Pad Your Nest Egg: 5 Simple Tips Every Worker Should Know

Filed in DOL, Education, Retirement by on April 17, 2013 1 Comment

Many workers worry about their finances, including whether they will have enough money when they retire. Here are five simple steps you can take to save for a secure retirement, and new resources from the department’s Employee Benefits Security Administration that will help you get started.

1. Plan ahead

The easiest way to start saving for retirement is your employer’s plan. Save as much as you can afford to contribute. It’s a smart investment, and for many workers there may be an added benefit of matching contributions from your employer.

Piggy Bank

It’s never too early to start saving! Get your finances in order with dozens of personal financing tools, including EBSA's retirement planning calculator, at

2.      Read the fine print

If you participate in a 401(k) plan, carefully review the information provided by your plan to select the best investment options for your needs. All investment plans are not created equal, and the difference between your best choice and a pretty good choice can have a real impact on how much your retirement savings grow.

3.      Get smart

EBSA’s financial education focuses on workers at all stages of their careers and involves working with many partners. For example, EBSA is participating in the Financial Literacy and Education Commission’s focus on Starting Early for Financial Success by cohosting a webcast on April 30 to help college seniors and young workers take charge of their financial future. EBSA’s goal is to protect workers’ retirement and health benefits. A critical part of this important responsibility is educating workers about saving through workplace retirement plans. Check out our website to learn more about preparing for your financial future – and how we can help.

 4.      Get a gadget

This month, in partnership with the Certified Financial Planner Board of Standards, EBSA is issuing an expanded version of our publication Savings Fitness: A Guide to Your Money and Your Financial Future with worksheets to help new to mid-career workers manage their financial life, including identifying short and long term goals, calculating net worth, building a budget, tracking debt and determining a target retirement saving rate. For workers near retirement, we are releasing a retirement toolkit developed with the Social Security Administration and the Department of Health and Human Services providing information and resources on workplace retirement plans, Social Security benefits and Medicare.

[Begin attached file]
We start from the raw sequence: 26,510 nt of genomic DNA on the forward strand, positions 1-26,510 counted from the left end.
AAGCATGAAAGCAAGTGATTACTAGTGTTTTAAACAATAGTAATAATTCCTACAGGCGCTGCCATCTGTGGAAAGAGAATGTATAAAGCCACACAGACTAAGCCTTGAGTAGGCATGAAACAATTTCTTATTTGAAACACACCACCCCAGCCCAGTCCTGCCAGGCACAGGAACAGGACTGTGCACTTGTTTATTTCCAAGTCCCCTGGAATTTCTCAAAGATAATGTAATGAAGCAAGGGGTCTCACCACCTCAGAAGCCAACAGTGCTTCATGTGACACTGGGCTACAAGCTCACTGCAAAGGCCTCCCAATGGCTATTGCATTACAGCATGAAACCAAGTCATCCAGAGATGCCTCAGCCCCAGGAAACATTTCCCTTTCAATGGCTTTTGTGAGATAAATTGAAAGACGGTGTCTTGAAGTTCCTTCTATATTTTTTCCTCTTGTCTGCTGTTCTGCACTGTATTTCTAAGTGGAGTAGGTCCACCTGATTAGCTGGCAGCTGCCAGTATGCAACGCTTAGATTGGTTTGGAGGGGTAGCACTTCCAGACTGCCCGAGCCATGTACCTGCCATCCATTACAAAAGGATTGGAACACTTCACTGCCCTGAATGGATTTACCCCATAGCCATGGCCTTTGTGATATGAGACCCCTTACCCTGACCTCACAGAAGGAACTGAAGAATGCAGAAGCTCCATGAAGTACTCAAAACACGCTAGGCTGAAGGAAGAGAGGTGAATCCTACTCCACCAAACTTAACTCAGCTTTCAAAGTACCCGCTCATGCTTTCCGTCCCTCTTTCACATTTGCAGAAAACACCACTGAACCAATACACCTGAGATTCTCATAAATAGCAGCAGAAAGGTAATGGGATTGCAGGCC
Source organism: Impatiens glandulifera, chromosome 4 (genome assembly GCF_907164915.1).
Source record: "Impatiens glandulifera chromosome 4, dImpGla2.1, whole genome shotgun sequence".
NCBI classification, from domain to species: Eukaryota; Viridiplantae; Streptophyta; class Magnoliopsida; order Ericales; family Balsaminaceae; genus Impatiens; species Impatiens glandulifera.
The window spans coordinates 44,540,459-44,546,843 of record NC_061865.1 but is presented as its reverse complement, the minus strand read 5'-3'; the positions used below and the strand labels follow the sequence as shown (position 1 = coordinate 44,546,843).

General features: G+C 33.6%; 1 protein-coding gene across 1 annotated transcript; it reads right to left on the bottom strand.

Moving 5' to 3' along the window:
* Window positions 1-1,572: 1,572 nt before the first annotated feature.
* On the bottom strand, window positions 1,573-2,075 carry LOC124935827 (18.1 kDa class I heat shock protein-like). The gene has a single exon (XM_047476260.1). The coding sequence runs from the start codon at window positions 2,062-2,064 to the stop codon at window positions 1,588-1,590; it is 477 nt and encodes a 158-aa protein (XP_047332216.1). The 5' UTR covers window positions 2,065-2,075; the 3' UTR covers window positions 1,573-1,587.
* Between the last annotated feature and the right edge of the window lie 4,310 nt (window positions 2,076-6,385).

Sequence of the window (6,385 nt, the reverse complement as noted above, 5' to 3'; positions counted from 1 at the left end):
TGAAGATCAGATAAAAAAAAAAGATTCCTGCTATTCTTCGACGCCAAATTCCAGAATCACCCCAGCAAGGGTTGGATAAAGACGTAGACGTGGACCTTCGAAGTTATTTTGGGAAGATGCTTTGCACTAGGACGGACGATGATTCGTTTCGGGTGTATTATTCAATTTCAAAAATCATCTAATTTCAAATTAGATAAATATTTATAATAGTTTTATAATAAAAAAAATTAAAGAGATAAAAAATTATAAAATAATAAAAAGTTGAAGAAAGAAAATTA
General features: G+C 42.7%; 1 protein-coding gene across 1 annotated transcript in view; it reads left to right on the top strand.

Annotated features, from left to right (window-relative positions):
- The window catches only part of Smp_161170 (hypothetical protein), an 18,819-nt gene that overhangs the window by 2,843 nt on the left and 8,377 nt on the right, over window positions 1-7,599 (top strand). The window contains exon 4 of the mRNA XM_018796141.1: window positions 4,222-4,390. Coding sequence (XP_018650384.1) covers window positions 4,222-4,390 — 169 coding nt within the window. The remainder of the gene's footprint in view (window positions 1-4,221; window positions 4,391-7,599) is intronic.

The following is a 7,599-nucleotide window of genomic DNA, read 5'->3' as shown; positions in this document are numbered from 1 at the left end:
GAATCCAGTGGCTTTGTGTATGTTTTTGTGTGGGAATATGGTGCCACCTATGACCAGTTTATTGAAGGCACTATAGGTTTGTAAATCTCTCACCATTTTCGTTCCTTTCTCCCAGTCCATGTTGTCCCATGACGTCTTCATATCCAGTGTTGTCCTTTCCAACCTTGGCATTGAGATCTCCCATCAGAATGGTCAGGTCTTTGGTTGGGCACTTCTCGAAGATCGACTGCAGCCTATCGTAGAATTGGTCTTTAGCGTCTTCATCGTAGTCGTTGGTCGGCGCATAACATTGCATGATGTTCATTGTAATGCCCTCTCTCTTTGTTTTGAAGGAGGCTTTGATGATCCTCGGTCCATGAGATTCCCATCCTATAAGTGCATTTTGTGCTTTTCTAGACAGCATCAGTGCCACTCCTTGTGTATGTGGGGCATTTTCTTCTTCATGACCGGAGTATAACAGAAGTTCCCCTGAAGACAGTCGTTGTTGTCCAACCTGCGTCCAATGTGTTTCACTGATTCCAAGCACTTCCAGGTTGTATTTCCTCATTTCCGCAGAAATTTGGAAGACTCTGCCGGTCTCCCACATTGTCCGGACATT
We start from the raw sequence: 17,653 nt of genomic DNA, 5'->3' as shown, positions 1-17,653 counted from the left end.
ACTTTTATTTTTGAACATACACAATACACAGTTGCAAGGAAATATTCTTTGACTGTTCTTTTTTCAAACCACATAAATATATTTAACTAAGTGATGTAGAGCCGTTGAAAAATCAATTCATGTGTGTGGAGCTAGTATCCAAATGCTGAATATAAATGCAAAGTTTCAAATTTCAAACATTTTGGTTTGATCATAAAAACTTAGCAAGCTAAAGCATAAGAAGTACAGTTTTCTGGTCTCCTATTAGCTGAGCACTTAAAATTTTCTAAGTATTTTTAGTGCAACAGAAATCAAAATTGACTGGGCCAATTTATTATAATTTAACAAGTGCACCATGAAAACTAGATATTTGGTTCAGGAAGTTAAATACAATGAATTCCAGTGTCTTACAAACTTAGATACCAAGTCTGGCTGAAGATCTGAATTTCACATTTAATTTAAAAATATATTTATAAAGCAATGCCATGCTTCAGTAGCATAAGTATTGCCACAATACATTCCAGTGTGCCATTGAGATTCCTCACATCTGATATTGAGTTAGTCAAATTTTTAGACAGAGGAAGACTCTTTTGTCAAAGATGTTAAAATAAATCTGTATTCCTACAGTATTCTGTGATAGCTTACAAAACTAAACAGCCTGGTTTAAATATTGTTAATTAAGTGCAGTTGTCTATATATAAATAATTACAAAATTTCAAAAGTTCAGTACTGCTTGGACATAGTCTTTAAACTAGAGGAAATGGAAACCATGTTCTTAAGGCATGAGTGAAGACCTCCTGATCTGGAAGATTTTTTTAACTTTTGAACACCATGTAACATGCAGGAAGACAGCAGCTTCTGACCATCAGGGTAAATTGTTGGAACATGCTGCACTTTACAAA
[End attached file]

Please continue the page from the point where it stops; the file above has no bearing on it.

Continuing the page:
5.      Save early and often

April is Financial Capability Month! Take advantage of the opportunity to start securing your financial future. Get started now and make saving a habit: The sooner you start, the more time your money has to grow.

Phyllis C. Borzi is the assistant secretary of labor for employee benefits security.

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  1. Jean Bell says:

    There is one thing that can’t be planned, but DOL may have a way to help: employers unilaterally reducing health benefits from 1980s “window plans” by restating their plan documents during updates for COBRA, HIPAA and so forth, and sliding in reservations of rights for rights they did not reserve in the materials inviting employees to sign up for enhanced early retirements. The employers sold the rights. They traded the improvement to their bottom line in exchange for deferred compensation in the form of health benefits for life. One reality that aids and abets the bold takeaway, however, is that current benefits administration employees were not present when the offers were made, and they do not believe such a thing was done. But it was. Although the employee SPDs with no reservation of rights are still in our hands, the Amara case has set the precedent to disallow relying on them. It is suddenly impossible to get a copy of a plan document from the 1980s.

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